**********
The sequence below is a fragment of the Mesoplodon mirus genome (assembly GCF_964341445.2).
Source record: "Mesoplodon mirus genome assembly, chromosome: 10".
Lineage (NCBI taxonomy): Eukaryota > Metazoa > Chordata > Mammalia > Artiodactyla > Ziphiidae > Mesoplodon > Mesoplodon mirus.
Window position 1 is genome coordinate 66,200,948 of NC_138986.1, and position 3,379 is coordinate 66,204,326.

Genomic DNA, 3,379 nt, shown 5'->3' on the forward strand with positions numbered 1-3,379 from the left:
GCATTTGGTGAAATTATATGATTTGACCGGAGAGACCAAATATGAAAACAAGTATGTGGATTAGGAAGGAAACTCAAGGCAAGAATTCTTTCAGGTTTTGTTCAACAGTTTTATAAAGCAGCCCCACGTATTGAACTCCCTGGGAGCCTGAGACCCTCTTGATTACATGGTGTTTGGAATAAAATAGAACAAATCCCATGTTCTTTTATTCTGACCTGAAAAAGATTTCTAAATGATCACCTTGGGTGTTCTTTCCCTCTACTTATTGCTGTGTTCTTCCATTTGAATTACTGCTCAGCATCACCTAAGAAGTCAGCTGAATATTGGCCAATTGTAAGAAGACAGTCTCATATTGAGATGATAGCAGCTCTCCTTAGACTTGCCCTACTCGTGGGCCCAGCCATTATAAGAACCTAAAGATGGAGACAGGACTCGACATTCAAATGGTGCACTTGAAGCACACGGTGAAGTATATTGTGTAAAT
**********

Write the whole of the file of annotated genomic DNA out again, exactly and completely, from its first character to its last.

The sequence below is a fragment of the Mesoplodon mirus genome (assembly GCF_964341445.2).
Source record: "Mesoplodon mirus genome assembly, chromosome: 10".
Lineage (NCBI taxonomy): Eukaryota > Metazoa > Chordata > Mammalia > Artiodactyla > Ziphiidae > Mesoplodon > Mesoplodon mirus.
Window position 1 is genome coordinate 66,200,948 of NC_138986.1, and position 3,379 is coordinate 66,204,326.

Genomic DNA, 3,379 nt, shown 5'->3' on the forward strand with positions numbered 1-3,379 from the left:
GCATTTGGTGAAATTATATGATTTGACCGGAGAGACCAAATATGAAAACAAGTATGTGGATTAGGAAGGAAACTCAAGGCAAGAATTCTTTCAGGTTTTGTTCAACAGTTTTATAAAGCAGCCCCACGTATTGAACTCCCTGGGAGCCTGAGACCCTCTTGATTACATGGTGTTTGGAATAAAATAGAACAAATCCCATGTTCTTTTATTCTGACCTGAAAAAGATTTCTAAATGATCACCTTGGGTGTTCTTTCCCTCTACTTATTGCTGTGTTCTTCCATTTGAATTACTGCTCAGCATCACCTAAGAAGTCAGCTGAATATTGGCCAATTGTAAGAAGACAGTCTCATATTGAGATGATAGCAGCTCTCCTTAGACTTGCCCTACTCGTGGGCCCAGCCATTATAAGAACCTAAAGATGGAGACAGGACTCGACATTCAAATGGTGCACTTGAAGCACACGGTGAAGTATATTGTGTAAAT